Water samples were collected from precipitation, streams and karst springs of the mountainous Bringi catchment of Kashmir Himalayas for major ions, stable isotopes (𝛿18O and 𝛿D) and 3H analysis. The main objective is to identify the potential recharge area for karst springs. The water in the Triassic limestone aquifer of the Bringi watershed is characterized by low levels of mineralization with TDS of the spring water samples ranging between 99 and 222 mg/l except the Kongamnag spring, which contained TDS up to 425 mg/l. As expected in an area with dominant carbonate lithology, Ca–HCO3 and Ca–Mg–HCO3 hydrochemical facies were found. Based on the amount weighed monthly averages (𝑛 = 6), the local meteoric water line (LMWL) for Bringi watershed is 𝛿D = 7.7 ×𝛿18O + 11.1 (𝑟2 = 0.99). The isotopic signature of winter precipitation is reflected in stream and spring water in late spring and is therefore, a representative of snow melting. The spring waters in September bear the 𝛿2H and 𝛿18O enriched isotopic signatures of summer rainfall. With the help of the local vertical isotopic gradient of precipitation (𝛿18O = −0.27‰ per 100 m increase in elevation), the mean elevation of precipitation that recharged the aquifer is estimated and ranges about 2500–2900 m amsl. There is a very strong correlation (𝑟2 = 0.97) between the seasonal isotope composition of streams and springs, indicating that streams and springs either share similar catchments or the springs are recharged by the streams.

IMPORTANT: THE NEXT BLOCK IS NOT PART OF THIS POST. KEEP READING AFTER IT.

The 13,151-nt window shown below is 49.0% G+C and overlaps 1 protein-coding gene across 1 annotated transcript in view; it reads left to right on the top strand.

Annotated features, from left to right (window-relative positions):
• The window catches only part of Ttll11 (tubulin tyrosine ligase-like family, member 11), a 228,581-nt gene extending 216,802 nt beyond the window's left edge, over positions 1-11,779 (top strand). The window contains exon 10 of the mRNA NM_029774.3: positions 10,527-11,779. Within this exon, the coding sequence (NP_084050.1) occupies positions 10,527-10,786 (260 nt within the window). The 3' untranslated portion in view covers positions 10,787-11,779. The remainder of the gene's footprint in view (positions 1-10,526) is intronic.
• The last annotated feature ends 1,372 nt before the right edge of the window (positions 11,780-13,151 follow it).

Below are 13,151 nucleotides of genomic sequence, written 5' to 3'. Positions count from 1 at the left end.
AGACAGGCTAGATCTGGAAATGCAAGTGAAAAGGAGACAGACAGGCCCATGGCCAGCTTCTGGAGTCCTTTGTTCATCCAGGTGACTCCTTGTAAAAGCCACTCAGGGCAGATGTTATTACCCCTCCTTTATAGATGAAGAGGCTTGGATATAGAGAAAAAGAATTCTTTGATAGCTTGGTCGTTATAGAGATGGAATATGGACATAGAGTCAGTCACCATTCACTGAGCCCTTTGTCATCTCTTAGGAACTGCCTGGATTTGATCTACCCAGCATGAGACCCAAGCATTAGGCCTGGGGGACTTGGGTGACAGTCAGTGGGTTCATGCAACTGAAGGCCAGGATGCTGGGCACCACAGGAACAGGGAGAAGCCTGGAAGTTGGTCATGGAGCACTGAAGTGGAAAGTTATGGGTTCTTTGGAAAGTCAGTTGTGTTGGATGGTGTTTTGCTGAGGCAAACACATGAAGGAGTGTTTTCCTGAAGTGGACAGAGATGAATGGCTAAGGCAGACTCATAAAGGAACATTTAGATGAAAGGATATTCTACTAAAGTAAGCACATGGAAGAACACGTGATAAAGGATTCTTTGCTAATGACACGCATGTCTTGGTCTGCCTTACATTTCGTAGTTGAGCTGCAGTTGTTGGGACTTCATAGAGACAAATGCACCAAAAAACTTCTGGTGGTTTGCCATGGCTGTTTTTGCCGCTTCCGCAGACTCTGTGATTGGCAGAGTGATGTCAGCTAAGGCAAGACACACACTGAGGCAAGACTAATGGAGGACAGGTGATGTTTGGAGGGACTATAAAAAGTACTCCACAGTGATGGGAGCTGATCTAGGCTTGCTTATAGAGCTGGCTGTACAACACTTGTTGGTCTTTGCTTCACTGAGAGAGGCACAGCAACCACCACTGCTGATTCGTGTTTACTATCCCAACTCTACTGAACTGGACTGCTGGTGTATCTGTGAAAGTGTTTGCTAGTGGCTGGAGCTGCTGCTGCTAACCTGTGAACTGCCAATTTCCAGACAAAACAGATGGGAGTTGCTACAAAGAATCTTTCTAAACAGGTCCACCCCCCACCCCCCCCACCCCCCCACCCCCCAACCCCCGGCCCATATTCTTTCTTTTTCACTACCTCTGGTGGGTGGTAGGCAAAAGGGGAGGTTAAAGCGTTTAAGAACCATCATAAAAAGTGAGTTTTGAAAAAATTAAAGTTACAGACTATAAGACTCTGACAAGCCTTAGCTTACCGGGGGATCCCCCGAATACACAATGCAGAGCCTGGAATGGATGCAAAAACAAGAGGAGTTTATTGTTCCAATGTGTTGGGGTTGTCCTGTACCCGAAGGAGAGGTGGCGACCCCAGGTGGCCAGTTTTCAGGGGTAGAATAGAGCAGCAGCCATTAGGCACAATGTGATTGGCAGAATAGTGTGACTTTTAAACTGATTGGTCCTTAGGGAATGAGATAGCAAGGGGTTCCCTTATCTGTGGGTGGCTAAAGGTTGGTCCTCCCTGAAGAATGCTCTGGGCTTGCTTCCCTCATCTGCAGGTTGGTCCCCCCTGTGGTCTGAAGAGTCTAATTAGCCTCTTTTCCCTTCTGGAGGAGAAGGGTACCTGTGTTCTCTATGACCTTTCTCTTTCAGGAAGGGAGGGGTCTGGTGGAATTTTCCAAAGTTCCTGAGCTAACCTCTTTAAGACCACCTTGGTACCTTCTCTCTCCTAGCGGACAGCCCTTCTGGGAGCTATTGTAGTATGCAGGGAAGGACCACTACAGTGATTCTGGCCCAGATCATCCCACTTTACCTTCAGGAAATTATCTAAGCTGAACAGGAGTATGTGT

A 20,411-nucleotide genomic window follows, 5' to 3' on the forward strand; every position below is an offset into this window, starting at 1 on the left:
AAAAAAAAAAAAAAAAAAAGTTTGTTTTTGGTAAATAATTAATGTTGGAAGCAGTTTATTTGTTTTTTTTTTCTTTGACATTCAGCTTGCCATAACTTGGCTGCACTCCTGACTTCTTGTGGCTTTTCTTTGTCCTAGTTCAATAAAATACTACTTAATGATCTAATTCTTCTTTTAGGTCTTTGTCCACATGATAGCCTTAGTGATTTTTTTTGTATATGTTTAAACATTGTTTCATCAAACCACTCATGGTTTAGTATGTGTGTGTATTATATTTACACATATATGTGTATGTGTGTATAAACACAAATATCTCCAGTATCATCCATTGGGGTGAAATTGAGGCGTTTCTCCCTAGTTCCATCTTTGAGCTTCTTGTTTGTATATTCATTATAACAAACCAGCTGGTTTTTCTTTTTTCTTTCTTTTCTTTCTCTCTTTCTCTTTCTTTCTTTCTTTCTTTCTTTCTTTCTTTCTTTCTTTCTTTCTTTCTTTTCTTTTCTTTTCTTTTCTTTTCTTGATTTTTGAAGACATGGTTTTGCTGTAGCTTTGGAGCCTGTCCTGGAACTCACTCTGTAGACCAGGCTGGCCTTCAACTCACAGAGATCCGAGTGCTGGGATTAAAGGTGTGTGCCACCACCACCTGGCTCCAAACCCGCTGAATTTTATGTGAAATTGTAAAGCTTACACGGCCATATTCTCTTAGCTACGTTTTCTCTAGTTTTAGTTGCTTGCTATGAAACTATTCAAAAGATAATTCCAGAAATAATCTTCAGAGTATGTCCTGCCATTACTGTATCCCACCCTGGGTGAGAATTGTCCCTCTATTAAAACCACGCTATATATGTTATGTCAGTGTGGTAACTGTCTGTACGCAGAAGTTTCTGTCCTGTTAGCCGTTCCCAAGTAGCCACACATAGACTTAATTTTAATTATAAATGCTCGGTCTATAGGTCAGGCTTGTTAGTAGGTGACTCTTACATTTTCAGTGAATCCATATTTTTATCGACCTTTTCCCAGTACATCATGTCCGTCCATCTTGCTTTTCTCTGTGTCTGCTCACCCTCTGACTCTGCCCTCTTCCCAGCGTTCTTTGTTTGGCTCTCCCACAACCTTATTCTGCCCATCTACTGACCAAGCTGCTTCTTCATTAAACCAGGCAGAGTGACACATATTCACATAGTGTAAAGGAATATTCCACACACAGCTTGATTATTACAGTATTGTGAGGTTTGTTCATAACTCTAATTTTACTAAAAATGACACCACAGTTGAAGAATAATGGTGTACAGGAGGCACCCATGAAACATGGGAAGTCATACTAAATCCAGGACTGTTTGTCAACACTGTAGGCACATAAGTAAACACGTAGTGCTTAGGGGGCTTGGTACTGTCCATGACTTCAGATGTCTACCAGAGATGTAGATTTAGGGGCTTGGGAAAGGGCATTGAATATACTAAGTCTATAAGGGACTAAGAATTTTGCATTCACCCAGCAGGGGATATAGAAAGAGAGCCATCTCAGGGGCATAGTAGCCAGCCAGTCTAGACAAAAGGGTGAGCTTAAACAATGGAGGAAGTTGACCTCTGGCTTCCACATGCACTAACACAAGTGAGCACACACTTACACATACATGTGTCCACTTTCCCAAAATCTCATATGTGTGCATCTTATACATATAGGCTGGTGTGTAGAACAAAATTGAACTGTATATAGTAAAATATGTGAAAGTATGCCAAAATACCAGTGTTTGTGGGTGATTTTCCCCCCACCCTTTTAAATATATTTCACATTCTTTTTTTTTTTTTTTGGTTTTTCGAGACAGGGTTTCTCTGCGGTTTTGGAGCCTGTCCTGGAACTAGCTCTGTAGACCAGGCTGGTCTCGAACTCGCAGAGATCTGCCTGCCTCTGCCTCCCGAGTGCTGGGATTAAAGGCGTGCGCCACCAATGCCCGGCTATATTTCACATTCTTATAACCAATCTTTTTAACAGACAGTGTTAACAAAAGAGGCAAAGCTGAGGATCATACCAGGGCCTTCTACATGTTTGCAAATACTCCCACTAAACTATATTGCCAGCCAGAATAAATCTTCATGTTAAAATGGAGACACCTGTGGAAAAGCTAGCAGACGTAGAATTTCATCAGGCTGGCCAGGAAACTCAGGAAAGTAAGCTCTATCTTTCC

• Quantification of groundwater–surface water interactions using environmental isotopes: A case study of Bringi Watershed, Kashmir Himalayas, India